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For a While, They Are BlankBerries

Many of the high-tech communication devices are temporarily knocked out of service.

June 18, 2005|Alex Pham and Jon Healey | Times Staff Writers

Users of the popular BlackBerry e-mail devices often joke that they are addicted to their "CrackBerries." They got a taste of withdrawal Friday morning when the nationwide messaging network crashed.

Despite some grumbling, the chronically connected somehow managed to spend the morning without their little plastic friends.

An estimated 3 million subscribers send and receive e-mail messages using palm-sized BlackBerry devices manufactured by Research in Motion Ltd., a Canadian company that also routes wireless messages to and from the gadgets.

Research in Motion executives declined to say how many subscribers were affected or specify the outage's cause. But executives at wireless phone carriers said the problems -- which lasted up to four hours -- were on Research in Motion's end, not theirs. Three carriers, Cingular Wireless, T-Mobile and Nextel Communications Inc., reported outages. Spokesmen for Sprint Corp. and Verizon Wireless said their subscribers apparently were not affected.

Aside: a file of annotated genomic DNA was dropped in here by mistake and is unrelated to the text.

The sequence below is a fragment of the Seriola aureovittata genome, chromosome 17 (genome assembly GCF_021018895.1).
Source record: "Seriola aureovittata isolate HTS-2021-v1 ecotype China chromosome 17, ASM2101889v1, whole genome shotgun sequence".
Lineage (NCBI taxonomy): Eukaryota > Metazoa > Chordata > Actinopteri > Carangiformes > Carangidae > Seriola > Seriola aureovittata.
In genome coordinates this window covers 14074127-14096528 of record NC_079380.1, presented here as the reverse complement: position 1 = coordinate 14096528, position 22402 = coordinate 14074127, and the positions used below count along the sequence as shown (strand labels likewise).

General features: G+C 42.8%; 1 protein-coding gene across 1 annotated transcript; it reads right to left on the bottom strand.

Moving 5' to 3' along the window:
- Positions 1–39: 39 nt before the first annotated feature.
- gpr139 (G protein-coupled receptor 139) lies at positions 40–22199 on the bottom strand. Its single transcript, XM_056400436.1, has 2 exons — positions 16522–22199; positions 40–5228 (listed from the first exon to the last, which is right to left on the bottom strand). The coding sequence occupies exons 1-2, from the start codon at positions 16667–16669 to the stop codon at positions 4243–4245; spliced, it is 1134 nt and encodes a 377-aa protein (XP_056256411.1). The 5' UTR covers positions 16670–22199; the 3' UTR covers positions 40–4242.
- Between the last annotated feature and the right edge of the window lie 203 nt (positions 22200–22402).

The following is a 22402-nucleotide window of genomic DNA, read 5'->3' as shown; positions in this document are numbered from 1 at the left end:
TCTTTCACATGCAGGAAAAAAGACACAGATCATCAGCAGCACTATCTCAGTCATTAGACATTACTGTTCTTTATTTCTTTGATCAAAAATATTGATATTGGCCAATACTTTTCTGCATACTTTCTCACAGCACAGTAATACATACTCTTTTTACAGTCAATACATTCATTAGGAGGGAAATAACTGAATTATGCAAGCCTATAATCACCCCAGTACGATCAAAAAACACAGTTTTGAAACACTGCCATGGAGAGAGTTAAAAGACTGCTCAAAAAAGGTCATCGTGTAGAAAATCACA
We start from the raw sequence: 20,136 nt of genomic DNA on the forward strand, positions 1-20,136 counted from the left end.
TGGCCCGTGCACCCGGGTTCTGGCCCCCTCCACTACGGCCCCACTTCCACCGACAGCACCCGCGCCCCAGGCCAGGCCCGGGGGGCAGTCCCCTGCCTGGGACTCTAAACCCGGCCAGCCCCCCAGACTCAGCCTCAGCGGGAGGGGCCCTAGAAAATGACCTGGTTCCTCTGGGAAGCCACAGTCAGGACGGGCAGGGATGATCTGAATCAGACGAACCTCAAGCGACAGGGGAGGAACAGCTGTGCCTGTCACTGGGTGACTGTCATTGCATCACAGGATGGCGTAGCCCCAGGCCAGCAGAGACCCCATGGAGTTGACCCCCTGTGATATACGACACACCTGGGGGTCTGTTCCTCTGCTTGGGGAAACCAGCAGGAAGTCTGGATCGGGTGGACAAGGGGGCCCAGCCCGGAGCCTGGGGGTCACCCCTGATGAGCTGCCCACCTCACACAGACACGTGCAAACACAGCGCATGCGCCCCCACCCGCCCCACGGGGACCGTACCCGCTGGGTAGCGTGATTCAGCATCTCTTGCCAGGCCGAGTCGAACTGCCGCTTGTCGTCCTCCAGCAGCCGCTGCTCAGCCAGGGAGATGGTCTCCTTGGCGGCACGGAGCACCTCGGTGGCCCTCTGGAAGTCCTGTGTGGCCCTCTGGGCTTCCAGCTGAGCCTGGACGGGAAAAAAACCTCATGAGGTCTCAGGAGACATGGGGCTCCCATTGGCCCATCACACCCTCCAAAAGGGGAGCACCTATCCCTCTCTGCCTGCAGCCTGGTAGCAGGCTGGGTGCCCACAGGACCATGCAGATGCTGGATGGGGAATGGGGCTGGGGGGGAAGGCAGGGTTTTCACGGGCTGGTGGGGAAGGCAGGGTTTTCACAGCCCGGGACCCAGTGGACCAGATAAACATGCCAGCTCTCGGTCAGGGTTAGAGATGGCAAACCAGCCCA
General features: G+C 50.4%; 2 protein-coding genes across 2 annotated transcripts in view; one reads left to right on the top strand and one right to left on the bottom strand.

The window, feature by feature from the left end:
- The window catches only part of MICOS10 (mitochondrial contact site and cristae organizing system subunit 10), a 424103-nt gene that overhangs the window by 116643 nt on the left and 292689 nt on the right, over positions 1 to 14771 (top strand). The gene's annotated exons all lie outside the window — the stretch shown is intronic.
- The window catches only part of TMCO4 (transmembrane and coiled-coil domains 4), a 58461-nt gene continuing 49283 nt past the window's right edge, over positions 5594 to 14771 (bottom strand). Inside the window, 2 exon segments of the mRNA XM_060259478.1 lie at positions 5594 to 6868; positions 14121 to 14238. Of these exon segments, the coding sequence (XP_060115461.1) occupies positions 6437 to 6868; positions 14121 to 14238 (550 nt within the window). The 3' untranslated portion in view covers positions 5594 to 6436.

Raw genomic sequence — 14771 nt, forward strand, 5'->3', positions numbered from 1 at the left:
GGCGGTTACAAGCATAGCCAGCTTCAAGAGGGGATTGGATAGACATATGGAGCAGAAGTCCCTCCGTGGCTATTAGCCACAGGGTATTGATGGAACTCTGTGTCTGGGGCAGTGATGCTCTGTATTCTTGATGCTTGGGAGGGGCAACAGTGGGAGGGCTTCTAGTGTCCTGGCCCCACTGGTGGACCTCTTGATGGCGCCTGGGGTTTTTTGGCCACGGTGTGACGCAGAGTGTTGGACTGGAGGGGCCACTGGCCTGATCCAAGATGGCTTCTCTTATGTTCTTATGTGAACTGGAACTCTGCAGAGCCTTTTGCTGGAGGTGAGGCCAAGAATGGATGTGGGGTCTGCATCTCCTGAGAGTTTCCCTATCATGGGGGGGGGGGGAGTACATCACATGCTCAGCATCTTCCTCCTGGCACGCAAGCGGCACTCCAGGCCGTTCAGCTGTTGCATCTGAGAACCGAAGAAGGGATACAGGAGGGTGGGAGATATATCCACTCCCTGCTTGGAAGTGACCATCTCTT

The device, which first hit the market in 1999, has become a symbol of a culture leashed to electronics.

"You're sitting there trying to have a conversation, the BlackBerry vibrates and out it comes," said Van Baker, a consumer electronics analyst with Gartner Inc. "There's no such thing as an eight-hour workday anymore. It's 16 hours or whenever you're awake now, and BlackBerry facilitates that kind of always-available lifestyle."

Jeanne Meyer, a New York-based spokeswoman for EMI Group, is such a BlackBerry fiend that when she went skiing in Italy this year, she was "delighted to learn that the BlackBerry worked flawlessly on the chairlift."

Meyer said she wasn't fazed by Friday's outage because she was at her desk all morning.

And Recording Industry Assn. of America Chief Executive Mitch Bainwol, who uses his BlackBerry even when sitting in front of his computer, said he had become inured to such problems. "We have gaps pretty often -- either system related or travel related," Bainwol said in a message sent from his BlackBerry. "So I'm sadly somewhat conditioned to the sense of isolation that kicks in."

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